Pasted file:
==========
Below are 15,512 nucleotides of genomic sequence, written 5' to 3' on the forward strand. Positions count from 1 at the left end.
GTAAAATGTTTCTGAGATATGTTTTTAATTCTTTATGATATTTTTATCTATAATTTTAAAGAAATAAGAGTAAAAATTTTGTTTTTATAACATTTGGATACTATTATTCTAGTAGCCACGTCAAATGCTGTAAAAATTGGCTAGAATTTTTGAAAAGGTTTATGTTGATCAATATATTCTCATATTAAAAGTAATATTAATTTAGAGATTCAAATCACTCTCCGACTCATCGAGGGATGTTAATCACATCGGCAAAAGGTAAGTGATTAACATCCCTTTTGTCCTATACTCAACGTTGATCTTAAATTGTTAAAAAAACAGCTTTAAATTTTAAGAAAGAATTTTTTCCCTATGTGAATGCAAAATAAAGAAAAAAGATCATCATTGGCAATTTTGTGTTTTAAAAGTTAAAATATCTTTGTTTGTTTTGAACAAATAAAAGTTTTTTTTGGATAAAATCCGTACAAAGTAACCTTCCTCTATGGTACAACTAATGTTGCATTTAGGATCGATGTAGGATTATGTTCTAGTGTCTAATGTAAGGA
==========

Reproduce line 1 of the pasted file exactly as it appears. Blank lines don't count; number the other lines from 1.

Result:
Below are 15,512 nucleotides of genomic sequence, written 5' to 3' on the forward strand. Positions count from 1 at the left end.